Last week Facebook (NASDAQ:FB) had the biggest one day drop of market cap in history for a single stock. It erased $120 billion in market value. Of course, the odds of a such a big move are pretty small, but the result can be devastating. We saw that with Facebook. As options traders, what can we learn from this event?

    By Kim,

    • 0 comments
    • 496 views
  • How To Trade Apple Earnings with Options

    Last week Apple Inc (NASDAQ:AAPL) stock reached a one Trillion dollar valuation. A remarkable achievement. Of course there is nothing wrong with just buying the stock and holding it "forever". Today I would like to describe a different way to trade Apple using its options. It will also provide some insights into our trading process.

    By Kim,

    • 0 comments
    • 643 views
  • Revisiting Anchor (Thanks to ORATS Wheel)

    Over the past two months, we have been working on developing a put selling strategy to implement through Steady Options, using Anchor as a partial hedge against market decline.  However, back testing has been quite a pain, at least until I was directed to ORATS Wheel software.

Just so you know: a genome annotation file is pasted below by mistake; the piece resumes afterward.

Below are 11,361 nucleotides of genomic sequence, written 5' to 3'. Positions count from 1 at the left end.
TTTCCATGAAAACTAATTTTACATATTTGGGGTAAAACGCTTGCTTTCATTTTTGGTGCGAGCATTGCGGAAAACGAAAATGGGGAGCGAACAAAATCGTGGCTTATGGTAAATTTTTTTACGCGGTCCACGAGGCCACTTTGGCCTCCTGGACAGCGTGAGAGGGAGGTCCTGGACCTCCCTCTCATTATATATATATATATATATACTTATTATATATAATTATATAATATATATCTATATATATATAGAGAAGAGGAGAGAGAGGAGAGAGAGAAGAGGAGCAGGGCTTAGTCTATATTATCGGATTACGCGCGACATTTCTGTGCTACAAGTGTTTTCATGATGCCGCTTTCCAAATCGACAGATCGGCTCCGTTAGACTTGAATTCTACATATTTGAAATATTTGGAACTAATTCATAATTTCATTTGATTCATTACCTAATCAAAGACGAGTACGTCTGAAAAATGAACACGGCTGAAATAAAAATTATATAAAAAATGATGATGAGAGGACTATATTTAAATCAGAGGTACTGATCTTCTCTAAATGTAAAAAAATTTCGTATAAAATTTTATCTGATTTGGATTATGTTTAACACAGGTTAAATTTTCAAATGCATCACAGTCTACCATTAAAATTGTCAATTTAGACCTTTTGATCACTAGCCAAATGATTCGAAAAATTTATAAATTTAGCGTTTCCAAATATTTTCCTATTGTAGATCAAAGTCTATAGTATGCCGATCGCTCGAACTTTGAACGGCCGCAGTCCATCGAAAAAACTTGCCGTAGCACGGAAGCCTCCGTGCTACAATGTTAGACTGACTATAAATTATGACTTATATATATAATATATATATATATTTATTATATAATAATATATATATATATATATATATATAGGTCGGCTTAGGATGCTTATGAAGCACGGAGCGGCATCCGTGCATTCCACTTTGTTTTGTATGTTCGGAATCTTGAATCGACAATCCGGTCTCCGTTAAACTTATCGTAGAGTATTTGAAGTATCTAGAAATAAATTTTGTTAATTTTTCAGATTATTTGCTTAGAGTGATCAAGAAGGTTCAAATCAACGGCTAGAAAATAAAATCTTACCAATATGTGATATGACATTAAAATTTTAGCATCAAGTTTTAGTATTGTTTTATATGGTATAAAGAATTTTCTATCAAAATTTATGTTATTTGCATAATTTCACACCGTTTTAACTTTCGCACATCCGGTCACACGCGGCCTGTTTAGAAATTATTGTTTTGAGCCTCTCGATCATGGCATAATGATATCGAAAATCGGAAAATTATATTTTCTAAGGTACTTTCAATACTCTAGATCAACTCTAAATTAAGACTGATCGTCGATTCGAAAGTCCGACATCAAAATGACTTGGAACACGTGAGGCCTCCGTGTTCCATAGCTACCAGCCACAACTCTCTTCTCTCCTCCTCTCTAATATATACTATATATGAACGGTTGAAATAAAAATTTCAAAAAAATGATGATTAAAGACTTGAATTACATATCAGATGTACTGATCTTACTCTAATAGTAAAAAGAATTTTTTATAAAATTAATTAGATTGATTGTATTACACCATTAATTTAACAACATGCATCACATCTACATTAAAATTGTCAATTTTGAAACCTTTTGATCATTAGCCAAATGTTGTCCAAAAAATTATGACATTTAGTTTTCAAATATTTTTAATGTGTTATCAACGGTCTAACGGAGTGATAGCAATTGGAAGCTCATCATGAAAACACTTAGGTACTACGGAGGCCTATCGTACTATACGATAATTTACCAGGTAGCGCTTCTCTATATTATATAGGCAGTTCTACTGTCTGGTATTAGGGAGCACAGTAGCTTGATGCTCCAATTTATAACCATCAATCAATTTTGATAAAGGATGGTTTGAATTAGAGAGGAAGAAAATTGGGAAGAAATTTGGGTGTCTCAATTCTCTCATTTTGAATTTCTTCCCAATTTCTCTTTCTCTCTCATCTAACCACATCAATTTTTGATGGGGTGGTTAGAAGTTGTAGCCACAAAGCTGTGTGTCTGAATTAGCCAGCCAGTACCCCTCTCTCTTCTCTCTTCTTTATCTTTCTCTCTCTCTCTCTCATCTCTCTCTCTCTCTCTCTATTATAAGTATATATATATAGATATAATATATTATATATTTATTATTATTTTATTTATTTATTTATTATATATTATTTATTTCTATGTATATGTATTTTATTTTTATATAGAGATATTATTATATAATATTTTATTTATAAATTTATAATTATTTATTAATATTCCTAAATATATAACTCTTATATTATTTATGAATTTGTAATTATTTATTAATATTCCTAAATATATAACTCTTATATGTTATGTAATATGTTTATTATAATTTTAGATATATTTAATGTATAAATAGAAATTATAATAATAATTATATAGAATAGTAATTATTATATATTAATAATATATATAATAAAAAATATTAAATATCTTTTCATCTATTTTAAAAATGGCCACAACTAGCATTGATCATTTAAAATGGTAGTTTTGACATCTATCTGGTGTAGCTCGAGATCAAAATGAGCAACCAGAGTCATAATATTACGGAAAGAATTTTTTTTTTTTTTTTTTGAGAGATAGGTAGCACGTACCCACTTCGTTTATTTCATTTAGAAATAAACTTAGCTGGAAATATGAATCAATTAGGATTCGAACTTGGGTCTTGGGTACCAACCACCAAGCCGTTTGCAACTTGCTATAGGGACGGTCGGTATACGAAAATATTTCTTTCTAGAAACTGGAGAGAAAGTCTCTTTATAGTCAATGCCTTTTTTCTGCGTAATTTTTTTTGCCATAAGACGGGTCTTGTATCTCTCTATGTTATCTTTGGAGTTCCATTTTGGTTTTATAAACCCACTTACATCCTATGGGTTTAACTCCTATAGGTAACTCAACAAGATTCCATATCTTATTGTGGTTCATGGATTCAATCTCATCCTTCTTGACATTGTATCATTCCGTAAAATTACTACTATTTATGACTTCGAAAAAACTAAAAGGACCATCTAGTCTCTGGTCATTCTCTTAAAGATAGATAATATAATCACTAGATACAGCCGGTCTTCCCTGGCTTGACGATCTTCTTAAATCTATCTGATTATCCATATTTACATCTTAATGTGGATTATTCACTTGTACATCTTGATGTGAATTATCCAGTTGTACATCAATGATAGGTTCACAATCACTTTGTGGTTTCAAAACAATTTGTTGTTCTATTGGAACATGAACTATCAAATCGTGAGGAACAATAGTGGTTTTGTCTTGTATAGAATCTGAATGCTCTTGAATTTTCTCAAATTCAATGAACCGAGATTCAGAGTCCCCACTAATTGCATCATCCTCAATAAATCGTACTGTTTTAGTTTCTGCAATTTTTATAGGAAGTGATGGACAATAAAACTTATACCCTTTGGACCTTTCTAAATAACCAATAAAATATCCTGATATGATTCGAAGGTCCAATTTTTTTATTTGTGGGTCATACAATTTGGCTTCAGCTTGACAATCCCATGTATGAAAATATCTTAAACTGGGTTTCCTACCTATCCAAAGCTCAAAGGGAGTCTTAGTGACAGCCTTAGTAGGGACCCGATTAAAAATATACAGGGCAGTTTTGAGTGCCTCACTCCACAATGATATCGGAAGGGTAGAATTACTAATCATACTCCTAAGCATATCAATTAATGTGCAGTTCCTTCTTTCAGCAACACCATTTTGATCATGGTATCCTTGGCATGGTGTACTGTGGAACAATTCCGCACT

By cwelsh,

    • 0 comments
    • 392 views
  • The benefits of diversification

    What is the real benefit of diversification? Sometimes it's not completely intuitive to investors. Let me provide an example, using historical data of 2 Vanguard mutual funds, VFINX (S&P 500) and VUSTX (Long term treasuries). For fun, we'll compare the end result to Warren Buffett's performance as well, just to further drive the point.

    By Jesse,

    • 0 comments
    • 425 views
  • Option Trading – Science or Gambling?

    Traders focused in stocks, ETFs, and mutual funds may avoid options for several reasons: Perception of high risk, complexity of the market, dizzying levels of specialized jargon. These concerns are part of the learning curve and can be overcome – if traders look at options trading as science and not just gambling.